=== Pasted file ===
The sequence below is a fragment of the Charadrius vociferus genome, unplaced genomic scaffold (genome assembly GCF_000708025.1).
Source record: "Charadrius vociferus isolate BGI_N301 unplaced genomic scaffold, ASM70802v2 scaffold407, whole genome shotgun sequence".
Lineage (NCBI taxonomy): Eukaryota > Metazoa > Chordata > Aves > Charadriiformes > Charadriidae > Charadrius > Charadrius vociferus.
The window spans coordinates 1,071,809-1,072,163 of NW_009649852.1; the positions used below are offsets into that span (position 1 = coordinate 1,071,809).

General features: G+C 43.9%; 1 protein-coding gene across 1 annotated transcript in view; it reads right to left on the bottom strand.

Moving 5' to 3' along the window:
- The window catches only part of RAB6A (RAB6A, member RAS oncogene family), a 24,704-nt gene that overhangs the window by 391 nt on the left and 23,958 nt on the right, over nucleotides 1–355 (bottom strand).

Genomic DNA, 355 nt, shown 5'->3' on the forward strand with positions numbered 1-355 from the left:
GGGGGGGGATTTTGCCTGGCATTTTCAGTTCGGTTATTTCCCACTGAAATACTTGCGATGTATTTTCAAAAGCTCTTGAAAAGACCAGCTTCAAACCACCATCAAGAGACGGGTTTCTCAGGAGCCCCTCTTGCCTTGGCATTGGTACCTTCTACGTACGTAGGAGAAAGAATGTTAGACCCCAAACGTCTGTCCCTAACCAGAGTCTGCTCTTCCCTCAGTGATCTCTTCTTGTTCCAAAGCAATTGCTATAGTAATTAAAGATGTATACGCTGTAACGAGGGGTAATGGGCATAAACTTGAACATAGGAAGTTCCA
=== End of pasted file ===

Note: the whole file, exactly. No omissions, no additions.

The sequence below is a fragment of the Charadrius vociferus genome, unplaced genomic scaffold (genome assembly GCF_000708025.1).
Source record: "Charadrius vociferus isolate BGI_N301 unplaced genomic scaffold, ASM70802v2 scaffold407, whole genome shotgun sequence".
Lineage (NCBI taxonomy): Eukaryota > Metazoa > Chordata > Aves > Charadriiformes > Charadriidae > Charadrius > Charadrius vociferus.
The window spans coordinates 1,071,809-1,072,163 of NW_009649852.1; the positions used below are offsets into that span (position 1 = coordinate 1,071,809).

General features: G+C 43.9%; 1 protein-coding gene across 1 annotated transcript in view; it reads right to left on the bottom strand.

Moving 5' to 3' along the window:
- The window catches only part of RAB6A (RAB6A, member RAS oncogene family), a 24,704-nt gene that overhangs the window by 391 nt on the left and 23,958 nt on the right, over nucleotides 1–355 (bottom strand).

Genomic DNA, 355 nt, shown 5'->3' on the forward strand with positions numbered 1-355 from the left:
GGGGGGGGATTTTGCCTGGCATTTTCAGTTCGGTTATTTCCCACTGAAATACTTGCGATGTATTTTCAAAAGCTCTTGAAAAGACCAGCTTCAAACCACCATCAAGAGACGGGTTTCTCAGGAGCCCCTCTTGCCTTGGCATTGGTACCTTCTACGTACGTAGGAGAAAGAATGTTAGACCCCAAACGTCTGTCCCTAACCAGAGTCTGCTCTTCCCTCAGTGATCTCTTCTTGTTCCAAAGCAATTGCTATAGTAATTAAAGATGTATACGCTGTAACGAGGGGTAATGGGCATAAACTTGAACATAGGAAGTTCCA